Much of the critique of the commercialisation of higher education focuses on the poisonous effect it has on academic life.
In the opening pages of their new book, Aspiring Adults Adrift, Richard Arum and Josipa Roksa, sociologists at New York University and the University of Virginia, respectively, set the scene with this narrative, which they say has undermined the “belief in a community of scholars and not a confederacy of self-seekers; the idea of openness and not ownership; the professor as a pursuer of truth, and not an entrepreneur”.
The authors, who won wide acclaim for their earlier book, Academically Adrift, do not disagree with this analysis, but argue that it focuses too much on the day-to-day experience of lecturers and professors, and not enough on the people for whom, as the market would have it, they now work: the students.
Administrators have shifted institutional emphasis from students’ academic and moral development to their personal growth and well-being
The consumerist approach, which few publicly endorse but many believe has been tacitly accepted by university leaders, is supposed to work for the student: they pay your wages, the argument goes, so you will make damn sure that you provide value for money – or face the consequences.
But Arum and Roksa argue that it has been a disaster for students, who, like frogs in a saucepan, have been sold a warm bath when in fact their intellectual curiosity and crucial elements of the teacher-student contract are being cooked.
“Educators have increasingly ceded their authority to students, and administrators have shifted institutional emphasis from students’ academic and moral development to their personal growth and well-being,” they write.
We hear more from Arum and Roksa in an in-depth interview this week, and their theme also ties in with our cover feature, in which Tom Palaima, professor of Classics at the University of Texas at Austin, extols the virtues of listening – really listening – in higher education.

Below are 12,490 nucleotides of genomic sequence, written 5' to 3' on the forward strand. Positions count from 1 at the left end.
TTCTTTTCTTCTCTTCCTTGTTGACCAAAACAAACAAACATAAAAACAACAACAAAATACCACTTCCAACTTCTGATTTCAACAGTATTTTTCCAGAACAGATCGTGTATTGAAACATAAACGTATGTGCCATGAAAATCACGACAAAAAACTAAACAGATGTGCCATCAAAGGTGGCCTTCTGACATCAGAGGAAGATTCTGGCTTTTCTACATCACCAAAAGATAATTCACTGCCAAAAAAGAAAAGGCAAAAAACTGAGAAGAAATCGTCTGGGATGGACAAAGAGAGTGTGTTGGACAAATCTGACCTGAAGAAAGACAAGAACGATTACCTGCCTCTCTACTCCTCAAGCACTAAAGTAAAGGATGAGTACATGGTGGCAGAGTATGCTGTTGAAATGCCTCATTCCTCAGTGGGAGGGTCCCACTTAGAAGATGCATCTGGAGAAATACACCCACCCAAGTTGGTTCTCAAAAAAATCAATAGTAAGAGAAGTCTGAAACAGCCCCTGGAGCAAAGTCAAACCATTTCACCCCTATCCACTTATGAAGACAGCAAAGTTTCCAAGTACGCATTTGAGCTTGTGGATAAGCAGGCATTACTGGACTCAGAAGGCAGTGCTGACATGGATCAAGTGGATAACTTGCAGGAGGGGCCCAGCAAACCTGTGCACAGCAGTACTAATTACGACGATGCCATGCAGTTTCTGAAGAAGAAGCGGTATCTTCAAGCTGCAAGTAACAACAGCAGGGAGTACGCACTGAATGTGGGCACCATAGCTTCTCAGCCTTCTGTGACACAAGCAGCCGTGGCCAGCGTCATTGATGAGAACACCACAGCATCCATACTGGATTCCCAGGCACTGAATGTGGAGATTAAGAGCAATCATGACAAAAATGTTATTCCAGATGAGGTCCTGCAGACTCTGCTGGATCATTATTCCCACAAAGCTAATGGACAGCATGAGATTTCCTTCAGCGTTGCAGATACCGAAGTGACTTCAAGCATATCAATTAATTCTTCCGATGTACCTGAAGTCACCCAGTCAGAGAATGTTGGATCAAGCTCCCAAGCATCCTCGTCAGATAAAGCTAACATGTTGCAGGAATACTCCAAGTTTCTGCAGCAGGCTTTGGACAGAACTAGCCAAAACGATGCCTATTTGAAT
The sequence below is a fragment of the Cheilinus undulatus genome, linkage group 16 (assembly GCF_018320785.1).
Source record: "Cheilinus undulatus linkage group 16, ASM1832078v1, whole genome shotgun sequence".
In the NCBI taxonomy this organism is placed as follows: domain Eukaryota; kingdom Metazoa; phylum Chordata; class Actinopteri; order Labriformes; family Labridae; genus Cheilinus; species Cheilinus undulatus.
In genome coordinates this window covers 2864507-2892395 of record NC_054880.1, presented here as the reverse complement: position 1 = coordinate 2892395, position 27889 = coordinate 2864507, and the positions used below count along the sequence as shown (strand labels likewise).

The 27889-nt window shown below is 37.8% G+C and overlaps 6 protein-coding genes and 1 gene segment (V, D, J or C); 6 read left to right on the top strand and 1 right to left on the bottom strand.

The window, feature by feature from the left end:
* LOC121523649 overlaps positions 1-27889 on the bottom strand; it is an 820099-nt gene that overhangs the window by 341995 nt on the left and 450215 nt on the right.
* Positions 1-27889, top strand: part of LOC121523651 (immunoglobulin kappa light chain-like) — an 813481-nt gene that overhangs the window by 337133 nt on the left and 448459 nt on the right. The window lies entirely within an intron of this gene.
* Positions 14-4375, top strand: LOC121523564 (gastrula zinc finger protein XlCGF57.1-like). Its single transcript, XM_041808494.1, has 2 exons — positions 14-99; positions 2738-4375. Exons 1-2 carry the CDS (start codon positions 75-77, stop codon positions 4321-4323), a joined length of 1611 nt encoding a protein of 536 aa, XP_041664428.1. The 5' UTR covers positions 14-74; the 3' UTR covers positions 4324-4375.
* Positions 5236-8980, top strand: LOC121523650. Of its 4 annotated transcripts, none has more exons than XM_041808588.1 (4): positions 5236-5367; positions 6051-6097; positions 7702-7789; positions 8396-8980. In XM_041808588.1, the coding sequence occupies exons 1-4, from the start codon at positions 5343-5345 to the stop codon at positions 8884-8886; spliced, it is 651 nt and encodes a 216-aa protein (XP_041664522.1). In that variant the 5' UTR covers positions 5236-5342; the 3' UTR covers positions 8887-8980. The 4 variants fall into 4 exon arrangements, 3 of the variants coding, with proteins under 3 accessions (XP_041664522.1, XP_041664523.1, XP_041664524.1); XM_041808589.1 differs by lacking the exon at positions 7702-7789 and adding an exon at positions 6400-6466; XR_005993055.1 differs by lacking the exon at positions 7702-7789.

Being present is not enough. Yet in an echo of the theme of Aspiring Adults Adrift, Palaima warns that “all the incentives in our systems of higher education…are structured now to promote an intensive self-absorption and self-mindedness”.
Who, then, benefits from the remodelling of higher education as we know it?
The staff? Few say so: author and professor of literature Marina Warner, writing in the London Review of Books last week, drew comparisons between the ethos emerging in many universities and Chinese communist corporatism “where enforcers rush to carry out the latest orders in an ecstasy of obedience to ideological principles which they do not seem to have examined, let alone discussed with the people they order to follow them”. The government? It’s hard to see how, when the switch to a high-fee system in the UK may cost more than the system it replaced. It must be the students, then?
The irony is that in the commercial world, the most-admired companies – the innovators and those that tend also to be the most successful – are almost always led by values, putting ideas and integrity ahead of short-termism and the most rapacious elements of commercial ideology.
Universities have all these things in spades, but many of their most passionate supporters are sounding the alarm. It would be foolish not to listen.